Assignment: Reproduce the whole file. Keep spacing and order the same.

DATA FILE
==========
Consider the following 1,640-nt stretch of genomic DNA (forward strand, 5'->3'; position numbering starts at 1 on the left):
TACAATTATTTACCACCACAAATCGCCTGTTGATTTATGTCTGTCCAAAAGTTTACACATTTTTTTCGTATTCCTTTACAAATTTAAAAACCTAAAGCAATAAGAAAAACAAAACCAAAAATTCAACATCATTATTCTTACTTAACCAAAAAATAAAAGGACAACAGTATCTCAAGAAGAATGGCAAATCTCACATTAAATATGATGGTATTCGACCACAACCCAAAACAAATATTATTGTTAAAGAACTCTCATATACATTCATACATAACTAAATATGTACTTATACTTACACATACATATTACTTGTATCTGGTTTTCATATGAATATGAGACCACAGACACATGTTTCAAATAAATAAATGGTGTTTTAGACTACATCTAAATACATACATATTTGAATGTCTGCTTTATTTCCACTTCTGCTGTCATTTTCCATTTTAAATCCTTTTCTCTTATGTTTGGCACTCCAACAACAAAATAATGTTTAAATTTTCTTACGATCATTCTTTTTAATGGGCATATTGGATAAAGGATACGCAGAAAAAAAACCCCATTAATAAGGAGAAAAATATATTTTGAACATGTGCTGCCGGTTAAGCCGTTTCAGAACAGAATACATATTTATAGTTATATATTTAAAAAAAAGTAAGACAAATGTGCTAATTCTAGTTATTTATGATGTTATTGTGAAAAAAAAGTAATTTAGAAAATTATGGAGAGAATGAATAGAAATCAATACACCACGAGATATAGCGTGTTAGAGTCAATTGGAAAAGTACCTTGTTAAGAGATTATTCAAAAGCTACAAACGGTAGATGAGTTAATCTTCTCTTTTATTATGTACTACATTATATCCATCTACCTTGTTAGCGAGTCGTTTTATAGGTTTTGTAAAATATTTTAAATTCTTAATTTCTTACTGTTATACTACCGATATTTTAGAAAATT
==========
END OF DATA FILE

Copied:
Consider the following 1,640-nt stretch of genomic DNA (forward strand, 5'->3'; position numbering starts at 1 on the left):
TACAATTATTTACCACCACAAATCGCCTGTTGATTTATGTCTGTCCAAAAGTTTACACATTTTTTTCGTATTCCTTTACAAATTTAAAAACCTAAAGCAATAAGAAAAACAAAACCAAAAATTCAACATCATTATTCTTACTTAACCAAAAAATAAAAGGACAACAGTATCTCAAGAAGAATGGCAAATCTCACATTAAATATGATGGTATTCGACCACAACCCAAAACAAATATTATTGTTAAAGAACTCTCATATACATTCATACATAACTAAATATGTACTTATACTTACACATACATATTACTTGTATCTGGTTTTCATATGAATATGAGACCACAGACACATGTTTCAAATAAATAAATGGTGTTTTAGACTACATCTAAATACATACATATTTGAATGTCTGCTTTATTTCCACTTCTGCTGTCATTTTCCATTTTAAATCCTTTTCTCTTATGTTTGGCACTCCAACAACAAAATAATGTTTAAATTTTCTTACGATCATTCTTTTTAATGGGCATATTGGATAAAGGATACGCAGAAAAAAAACCCCATTAATAAGGAGAAAAATATATTTTGAACATGTGCTGCCGGTTAAGCCGTTTCAGAACAGAATACATATTTATAGTTATATATTTAAAAAAAAGTAAGACAAATGTGCTAATTCTAGTTATTTATGATGTTATTGTGAAAAAAAAGTAATTTAGAAAATTATGGAGAGAATGAATAGAAATCAATACACCACGAGATATAGCGTGTTAGAGTCAATTGGAAAAGTACCTTGTTAAGAGATTATTCAAAAGCTACAAACGGTAGATGAGTTAATCTTCTCTTTTATTATGTACTACATTATATCCATCTACCTTGTTAGCGAGTCGTTTTATAGGTTTTGTAAAATATTTTAAATTCTTAATTTCTTACTGTTATACTACCGATATTTTAGAAAATT